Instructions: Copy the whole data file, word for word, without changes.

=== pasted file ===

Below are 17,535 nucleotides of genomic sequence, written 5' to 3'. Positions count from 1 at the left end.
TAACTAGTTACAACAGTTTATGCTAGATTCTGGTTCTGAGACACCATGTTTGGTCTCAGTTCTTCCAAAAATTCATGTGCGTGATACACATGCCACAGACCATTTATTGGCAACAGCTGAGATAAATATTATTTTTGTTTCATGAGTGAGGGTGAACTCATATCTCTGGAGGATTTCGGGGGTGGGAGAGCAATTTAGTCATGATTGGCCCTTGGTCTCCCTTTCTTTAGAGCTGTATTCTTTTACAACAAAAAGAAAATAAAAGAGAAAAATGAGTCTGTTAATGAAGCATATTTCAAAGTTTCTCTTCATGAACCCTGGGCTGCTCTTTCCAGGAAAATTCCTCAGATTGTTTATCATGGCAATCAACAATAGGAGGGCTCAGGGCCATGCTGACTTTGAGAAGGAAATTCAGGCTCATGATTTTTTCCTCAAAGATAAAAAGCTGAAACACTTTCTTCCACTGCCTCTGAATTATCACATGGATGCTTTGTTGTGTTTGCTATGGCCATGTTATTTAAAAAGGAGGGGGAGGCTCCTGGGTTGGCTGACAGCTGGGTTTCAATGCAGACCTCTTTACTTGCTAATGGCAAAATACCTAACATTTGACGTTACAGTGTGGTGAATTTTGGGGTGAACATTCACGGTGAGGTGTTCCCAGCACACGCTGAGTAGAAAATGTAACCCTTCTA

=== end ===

Below are 17,535 nucleotides of genomic sequence, written 5' to 3'. Positions count from 1 at the left end.
TAACTAGTTACAACAGTTTATGCTAGATTCTGGTTCTGAGACACCATGTTTGGTCTCAGTTCTTCCAAAAATTCATGTGCGTGATACACATGCCACAGACCATTTATTGGCAACAGCTGAGATAAATATTATTTTTGTTTCATGAGTGAGGGTGAACTCATATCTCTGGAGGATTTCGGGGGTGGGAGAGCAATTTAGTCATGATTGGCCCTTGGTCTCCCTTTCTTTAGAGCTGTATTCTTTTACAACAAAAAGAAAATAAAAGAGAAAAATGAGTCTGTTAATGAAGCATATTTCAAAGTTTCTCTTCATGAACCCTGGGCTGCTCTTTCCAGGAAAATTCCTCAGATTGTTTATCATGGCAATCAACAATAGGAGGGCTCAGGGCCATGCTGACTTTGAGAAGGAAATTCAGGCTCATGATTTTTTCCTCAAAGATAAAAAGCTGAAACACTTTCTTCCACTGCCTCTGAATTATCACATGGATGCTTTGTTGTGTTTGCTATGGCCATGTTATTTAAAAAGGAGGGGGAGGCTCCTGGGTTGGCTGACAGCTGGGTTTCAATGCAGACCTCTTTACTTGCTAATGGCAAAATACCTAACATTTGACGTTACAGTGTGGTGAATTTTGGGGTGAACATTCACGGTGAGGTGTTCCCAGCACACGCTGAGTAGAAAATGTAACCCTTCTA